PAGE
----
And now I’d like to read one of my own, Allen…
AG: Yeah (but) before we jump to that..
HA: Yeah uh-huh
AG: …since I was assigning..
HA: I was just thinking…
AG: ..how about… what is the structure metrically?
HA: I really don’t know, you know. I’m totally ignorant of metrical structure. I just do it by ear.
AG: Does anybody here know how to count by meter?, know how to make a ballad? In this case, it’s generally, basically. Duh-dah, duh-dah, duh-dah, duh-dah, duh-dah, duh-dah, duh-dah. “Duh-dah, duh-dah, duh-dah, duh-dah, duh-dah, duh-dah, duh-dah“. So it’s…
AG: ..a four-line..or four-beat, three beat, four beat, three beat – because four lines. Four-three, four-three (as far as the main accents). There’s a lot of syncopation…
AG: …like, in the last poem you read ..where was that?
HA [looking through the Norton Anthology]: Where did that go? Bear with me.. No I didn’t.. I must have.. I don’t think I have a mark or any…
AG: Because in the next-to-last stanza had a pretty good… where is that?…yeah, I’ve got it – “The cock doth craw,/ The day doth daw,/ The channerin’ worm doth chide/ Gin we missed out o’ our place/ A sair pain we… How do you do it?
HA: “A sair pain we maun bide”.
AG: “A sair pain we…” So the “pain” isn’t accented. “A sair pain we maun bide”. So you can shift back and forth. So it’s total syncopation, jazzed up.
AG: But it’s, basically, your paradigm, or the structure, or the bones on which you can hang it, or the skeleton is..
HA: I love the thought of the worms getting impatient – “The channerin’ worm doth chide”.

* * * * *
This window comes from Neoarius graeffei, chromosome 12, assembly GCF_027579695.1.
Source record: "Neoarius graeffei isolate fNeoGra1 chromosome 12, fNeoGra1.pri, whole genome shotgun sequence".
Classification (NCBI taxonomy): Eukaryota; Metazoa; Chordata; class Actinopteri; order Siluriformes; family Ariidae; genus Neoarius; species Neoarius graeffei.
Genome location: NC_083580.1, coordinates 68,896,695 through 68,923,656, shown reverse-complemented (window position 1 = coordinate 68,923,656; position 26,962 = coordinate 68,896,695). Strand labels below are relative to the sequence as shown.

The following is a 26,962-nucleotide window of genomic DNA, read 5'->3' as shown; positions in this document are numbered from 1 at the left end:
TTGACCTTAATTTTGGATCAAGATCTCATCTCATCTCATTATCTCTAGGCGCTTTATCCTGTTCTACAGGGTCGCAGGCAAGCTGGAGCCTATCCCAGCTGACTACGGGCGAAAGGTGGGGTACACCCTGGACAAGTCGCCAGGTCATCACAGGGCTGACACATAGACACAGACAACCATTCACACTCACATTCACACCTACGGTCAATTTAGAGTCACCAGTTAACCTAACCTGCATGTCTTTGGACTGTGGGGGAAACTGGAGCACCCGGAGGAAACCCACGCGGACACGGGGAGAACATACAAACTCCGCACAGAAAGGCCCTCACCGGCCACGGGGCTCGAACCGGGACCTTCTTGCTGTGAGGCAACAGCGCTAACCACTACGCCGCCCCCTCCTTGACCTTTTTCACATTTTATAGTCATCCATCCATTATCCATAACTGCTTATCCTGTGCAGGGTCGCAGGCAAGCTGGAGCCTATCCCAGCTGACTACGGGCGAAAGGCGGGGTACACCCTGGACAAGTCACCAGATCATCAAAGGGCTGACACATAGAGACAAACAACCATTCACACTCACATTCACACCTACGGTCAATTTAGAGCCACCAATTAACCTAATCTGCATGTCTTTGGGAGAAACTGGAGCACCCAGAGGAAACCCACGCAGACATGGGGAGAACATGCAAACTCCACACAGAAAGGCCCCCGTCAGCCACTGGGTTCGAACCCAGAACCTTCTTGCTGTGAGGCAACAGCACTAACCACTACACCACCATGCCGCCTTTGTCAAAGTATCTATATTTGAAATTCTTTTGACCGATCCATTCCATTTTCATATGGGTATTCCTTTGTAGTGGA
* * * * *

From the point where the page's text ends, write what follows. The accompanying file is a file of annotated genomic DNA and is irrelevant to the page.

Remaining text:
AG: “the channerin’?
HA: “The channering – it’s angry.
AG: [ consulting the Norton Anthology] – It’s fretting, it says here.
HA: Yeah, it’s fretting, it’s gnashing its teeth, sort of. I mean, they all are.
AG: So does anybody have any question about the shape, or the rhythmic problem, the rhythmic scene, you can all handle that?
Student: Is it iambic, Allen?
AG: Well, duh-dah, duh-dah, that’s iambic. But you can vary it. “Dah-duh-dah“. It basically would be duh-dah, duh-dah. That’s iambic. Soft-hard, soft-hard, soft-hard, soft-hard – first line – soft-hard, soft-hard, soft-hard.
Student: How about the rhyme scheme?
AG: Well – “daw – chide – place – bide” – so, actually, there;s only two rhymes there – “dear – lass”. See, you only have to rhyme the second and fourth lines. This is the same meter That (Samuel Taylor) Coleridge used for..
AG: The Ancient Mariner..Yeah. “All in a hot and copper sky…”duh-dah duh-dah duh-dah”.
AG: “Furrow followed free”… or whatever..
AG: So does anybody have any problem with that particularly? That form? How many people here have written that kind of poetry before?
[Several students raise their hands]
HA: Oh quite a few
AG: How many have never tried to write a rhymed metrical form?.. How many have never written any poetry?…How many have never tried to rhyme metrical poetry? Please raise your hands. How many have tried to rhyme? [Another show of hands] So, the majority. Most everybody has experienced it.
HA: Uh- huh
AG: Terrific. Okay. No problem.